Does a red taxi cost more?

A note on assumptions in product development

I was walking around London on the way to a meeting a couple of years back, and some tourists stopped me to ask for directions. They went on and asked a question that threw me “are the different coloured taxis different prices?”

They were talking about the Black Cabs, the traditional taxis that service the city so well.

A lot of the time they aren’t black but painted by advertisers or in some livery.

It had never occurred to me that the different colours might be taken to mean a different price or service. To me they’re all London cabs, after all.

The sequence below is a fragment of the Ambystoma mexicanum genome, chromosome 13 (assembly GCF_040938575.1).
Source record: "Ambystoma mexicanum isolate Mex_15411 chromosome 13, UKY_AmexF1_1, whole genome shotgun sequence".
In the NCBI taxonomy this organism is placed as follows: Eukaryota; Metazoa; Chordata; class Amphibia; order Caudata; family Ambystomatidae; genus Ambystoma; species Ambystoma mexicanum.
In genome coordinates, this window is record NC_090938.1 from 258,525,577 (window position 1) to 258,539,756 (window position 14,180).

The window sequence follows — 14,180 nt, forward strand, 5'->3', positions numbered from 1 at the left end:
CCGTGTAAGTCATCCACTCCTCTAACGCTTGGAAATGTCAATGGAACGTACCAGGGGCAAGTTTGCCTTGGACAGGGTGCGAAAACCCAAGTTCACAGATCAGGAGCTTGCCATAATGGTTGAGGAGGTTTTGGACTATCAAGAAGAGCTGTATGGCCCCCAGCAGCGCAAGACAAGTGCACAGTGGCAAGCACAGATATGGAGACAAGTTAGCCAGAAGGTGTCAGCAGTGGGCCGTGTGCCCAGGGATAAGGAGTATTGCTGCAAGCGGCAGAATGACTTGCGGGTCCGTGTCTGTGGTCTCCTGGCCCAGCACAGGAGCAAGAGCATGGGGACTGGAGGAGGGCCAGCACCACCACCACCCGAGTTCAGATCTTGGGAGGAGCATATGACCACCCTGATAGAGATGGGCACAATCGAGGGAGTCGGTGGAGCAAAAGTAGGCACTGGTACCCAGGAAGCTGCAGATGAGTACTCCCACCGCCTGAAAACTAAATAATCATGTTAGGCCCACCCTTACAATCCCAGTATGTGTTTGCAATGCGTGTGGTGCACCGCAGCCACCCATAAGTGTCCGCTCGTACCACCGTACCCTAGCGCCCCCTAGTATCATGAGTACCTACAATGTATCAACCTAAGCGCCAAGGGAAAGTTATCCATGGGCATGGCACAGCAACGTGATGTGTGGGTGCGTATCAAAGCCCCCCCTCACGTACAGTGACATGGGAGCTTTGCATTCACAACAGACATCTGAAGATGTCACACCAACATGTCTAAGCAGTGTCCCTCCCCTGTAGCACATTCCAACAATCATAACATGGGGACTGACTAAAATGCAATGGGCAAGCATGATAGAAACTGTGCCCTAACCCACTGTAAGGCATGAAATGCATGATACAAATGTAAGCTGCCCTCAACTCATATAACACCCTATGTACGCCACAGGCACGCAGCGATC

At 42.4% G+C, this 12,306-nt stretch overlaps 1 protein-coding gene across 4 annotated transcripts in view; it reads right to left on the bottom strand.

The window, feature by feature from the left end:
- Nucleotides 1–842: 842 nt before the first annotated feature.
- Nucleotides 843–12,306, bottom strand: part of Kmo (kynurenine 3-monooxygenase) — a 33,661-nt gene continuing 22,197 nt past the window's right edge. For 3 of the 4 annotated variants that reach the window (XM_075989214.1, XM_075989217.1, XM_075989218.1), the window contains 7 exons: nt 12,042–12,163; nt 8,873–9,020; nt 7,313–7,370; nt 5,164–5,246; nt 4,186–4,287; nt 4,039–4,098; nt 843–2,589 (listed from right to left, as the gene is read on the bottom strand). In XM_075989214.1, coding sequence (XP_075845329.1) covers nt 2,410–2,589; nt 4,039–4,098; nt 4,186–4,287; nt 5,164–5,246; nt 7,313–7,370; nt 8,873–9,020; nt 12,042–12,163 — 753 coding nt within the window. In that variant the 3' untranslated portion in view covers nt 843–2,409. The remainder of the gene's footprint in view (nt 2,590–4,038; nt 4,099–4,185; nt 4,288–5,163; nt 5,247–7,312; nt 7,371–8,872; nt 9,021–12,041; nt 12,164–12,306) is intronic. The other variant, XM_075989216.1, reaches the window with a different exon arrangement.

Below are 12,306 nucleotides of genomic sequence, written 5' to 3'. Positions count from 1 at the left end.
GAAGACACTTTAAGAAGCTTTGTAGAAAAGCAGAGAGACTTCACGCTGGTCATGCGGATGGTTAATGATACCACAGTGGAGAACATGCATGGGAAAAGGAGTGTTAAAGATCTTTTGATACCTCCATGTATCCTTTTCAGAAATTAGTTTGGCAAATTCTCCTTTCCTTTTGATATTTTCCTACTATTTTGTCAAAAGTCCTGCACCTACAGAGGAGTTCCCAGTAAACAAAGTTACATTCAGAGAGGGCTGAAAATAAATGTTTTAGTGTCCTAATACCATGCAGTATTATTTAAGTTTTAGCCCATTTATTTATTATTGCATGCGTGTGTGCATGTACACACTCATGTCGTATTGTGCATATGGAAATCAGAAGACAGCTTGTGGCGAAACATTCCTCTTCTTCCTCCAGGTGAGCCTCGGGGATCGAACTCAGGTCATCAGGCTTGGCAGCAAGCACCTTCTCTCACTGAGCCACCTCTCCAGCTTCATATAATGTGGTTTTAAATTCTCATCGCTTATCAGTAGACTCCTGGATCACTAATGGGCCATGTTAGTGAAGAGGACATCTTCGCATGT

But to this group it was a totally reasonable assumption to think that the colours might indicate the price. Why not?

I think this is a good lesson.

It’s a good lesson when looking at online products. We’ll design them, and we’ll think about them carefully, but there’ll always be things we don’t think about, that will make other people ask questions.

These assumptions and the issues they cause will be quickly uncovered by getting those products out there and in front of people as quickly as possible. Test design concepts early, validate ideas with prototypes, really minimise the M of a Minimum Viable Product.

A red and black London taxi cab parked next to a telephone booth